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ACL Rehabilitation: General Concepts in Physical Therapy

Posted on: July 1st, 2020 by Our Team

The anterior cruciate ligament (ACL) of the knee is one of the key ligaments that help to stabilize the knee joint. ACL tears typically occur through either contact or non-contact injury in high-risk sports such as soccer, football, basketball, and skiing. When ACL tears are severe, they require surgical reconstruction to restore stability of the knee. Professional athletes and a majority of recreational athletes will likely require surgery, followed by an extensive period of physical therapy in order to return to their prior level of activity. Rehabilitation following ACL reconstruction is generally based on the following phases:

  1. Protection and range of motion: The initial post-operative rehab period involves protecting the surgical repair, improving knee range of motion, normalizing walking pattern, reducing pain and joint swelling, and initiating balance exercises. Patients can expect to wear a brace and utilize crutches until they are walking normally and can demonstrate good quadriceps strength by raising their injured leg without a “lag” or bend of their knee (if no other associated meniscal or ligament injuries were present and repaired by your surgeon). Exercises and activities in this phase include heel slides to improve knee bending, knee extensions to improve straightening, mini squats, step-ups, single leg balance, and various hip/core strengthening activities. The physical therapist may also elect to use modalities such as icing and electrical stimulation to help reduce swelling and improve muscle recruitment, respectively.
  1. Strength, endurance, and neuromuscular control: After the protection phase, physical therapy goals shift towards progressing the patient’s strength, building muscle endurance, and improving control of the surgical leg. At this point, the patient will no longer use a brace or crutches. Improving quadriceps strength is especially important in this phase, so the patient can expect to perform exercises like squatting, lunging, step-up/downs, and leg press. Balance exercises will be progressed to include more dynamic activities using even and uneven surfaces. Hip and core strength will also be progressed in this phase.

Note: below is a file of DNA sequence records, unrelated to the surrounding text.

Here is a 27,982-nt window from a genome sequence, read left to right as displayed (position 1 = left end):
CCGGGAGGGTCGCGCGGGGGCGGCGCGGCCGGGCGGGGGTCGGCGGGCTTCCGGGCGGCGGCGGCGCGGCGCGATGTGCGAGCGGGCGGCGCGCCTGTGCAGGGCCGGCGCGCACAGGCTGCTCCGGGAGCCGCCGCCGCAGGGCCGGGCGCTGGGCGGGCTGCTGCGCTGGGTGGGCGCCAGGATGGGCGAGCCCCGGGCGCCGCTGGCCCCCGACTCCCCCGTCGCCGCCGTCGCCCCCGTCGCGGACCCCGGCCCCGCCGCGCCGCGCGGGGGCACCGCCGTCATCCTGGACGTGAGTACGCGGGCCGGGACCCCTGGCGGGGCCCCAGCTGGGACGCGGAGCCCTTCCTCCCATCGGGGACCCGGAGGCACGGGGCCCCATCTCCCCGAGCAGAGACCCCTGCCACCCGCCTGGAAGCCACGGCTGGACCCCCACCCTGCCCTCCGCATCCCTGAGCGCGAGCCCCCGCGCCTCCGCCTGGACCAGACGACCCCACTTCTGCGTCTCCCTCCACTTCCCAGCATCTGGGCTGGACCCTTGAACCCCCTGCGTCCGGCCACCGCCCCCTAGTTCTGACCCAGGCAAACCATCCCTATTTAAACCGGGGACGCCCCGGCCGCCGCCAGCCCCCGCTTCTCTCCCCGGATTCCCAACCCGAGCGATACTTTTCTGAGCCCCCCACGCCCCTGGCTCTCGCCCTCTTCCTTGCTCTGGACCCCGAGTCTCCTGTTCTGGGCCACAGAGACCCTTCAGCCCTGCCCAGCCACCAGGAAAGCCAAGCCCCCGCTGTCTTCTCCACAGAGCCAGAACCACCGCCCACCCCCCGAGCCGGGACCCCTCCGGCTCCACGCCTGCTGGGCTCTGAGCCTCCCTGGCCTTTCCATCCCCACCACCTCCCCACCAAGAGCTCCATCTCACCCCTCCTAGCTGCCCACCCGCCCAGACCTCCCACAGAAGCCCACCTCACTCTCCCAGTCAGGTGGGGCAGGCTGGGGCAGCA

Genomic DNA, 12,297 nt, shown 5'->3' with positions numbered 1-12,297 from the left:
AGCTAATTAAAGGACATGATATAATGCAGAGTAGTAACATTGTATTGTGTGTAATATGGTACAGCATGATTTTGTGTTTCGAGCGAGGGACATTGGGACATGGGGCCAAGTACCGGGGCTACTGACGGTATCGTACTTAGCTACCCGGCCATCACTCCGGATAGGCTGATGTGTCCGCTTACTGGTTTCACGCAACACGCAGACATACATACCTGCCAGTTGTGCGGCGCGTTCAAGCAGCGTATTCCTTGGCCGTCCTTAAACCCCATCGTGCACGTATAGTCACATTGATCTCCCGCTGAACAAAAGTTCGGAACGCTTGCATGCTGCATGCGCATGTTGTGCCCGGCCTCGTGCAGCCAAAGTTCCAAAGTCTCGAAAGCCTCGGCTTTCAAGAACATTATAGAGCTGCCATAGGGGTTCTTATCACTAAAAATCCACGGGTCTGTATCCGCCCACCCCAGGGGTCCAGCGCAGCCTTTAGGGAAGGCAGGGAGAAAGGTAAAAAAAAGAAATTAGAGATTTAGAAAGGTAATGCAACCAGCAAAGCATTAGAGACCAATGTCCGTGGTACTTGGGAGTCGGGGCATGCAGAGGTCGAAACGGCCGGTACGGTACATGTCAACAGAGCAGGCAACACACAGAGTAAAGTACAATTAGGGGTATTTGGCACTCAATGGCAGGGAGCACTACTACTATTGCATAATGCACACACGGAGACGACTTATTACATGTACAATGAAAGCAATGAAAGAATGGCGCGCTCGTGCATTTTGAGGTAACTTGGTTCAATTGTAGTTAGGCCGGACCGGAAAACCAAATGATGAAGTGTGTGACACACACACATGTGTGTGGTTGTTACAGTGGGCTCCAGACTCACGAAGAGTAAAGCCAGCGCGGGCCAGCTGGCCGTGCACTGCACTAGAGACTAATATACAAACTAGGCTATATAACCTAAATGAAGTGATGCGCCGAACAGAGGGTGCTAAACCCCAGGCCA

1. Power and agility: In the power and agility phase, the patient will continue to progress single leg strength in preparation for impact activities like running and jumping. Usually, running is initiated about 12 weeks after surgery, while jumping activities are initiated around week 16. The patient can expect to perform activities like agility ladder, shuffling, and plyometrics in this phase in addition to progressive strengthening.
  1. Return to sport: This phase of ACL rehabilitation is meant for athletes who have a desire to return to their previous level of sporting activities. The physical therapy program is aimed at aggressive strengthening to address any imbalance between the surgical and non-surgical leg, maximum effort plyometrics in multiple directions and planes, progression of cutting/pivoting, and increasing the speed of running and agility. Rehab is sports-specific to ensure that the athlete is being trained in the mechanics of his or her specific sport. It is highly recommended that an athlete who had an ACL reconstruction undergoes a functional sports assessment and gets clearance from his/her surgeon and physical therapist before returning to sport.

About the author

By Danielle Morency, PT, DPT, CSCS
Physical Therapist, Certified Strength and Conditioning Specialist
Midwest Orthopaedics at Rush

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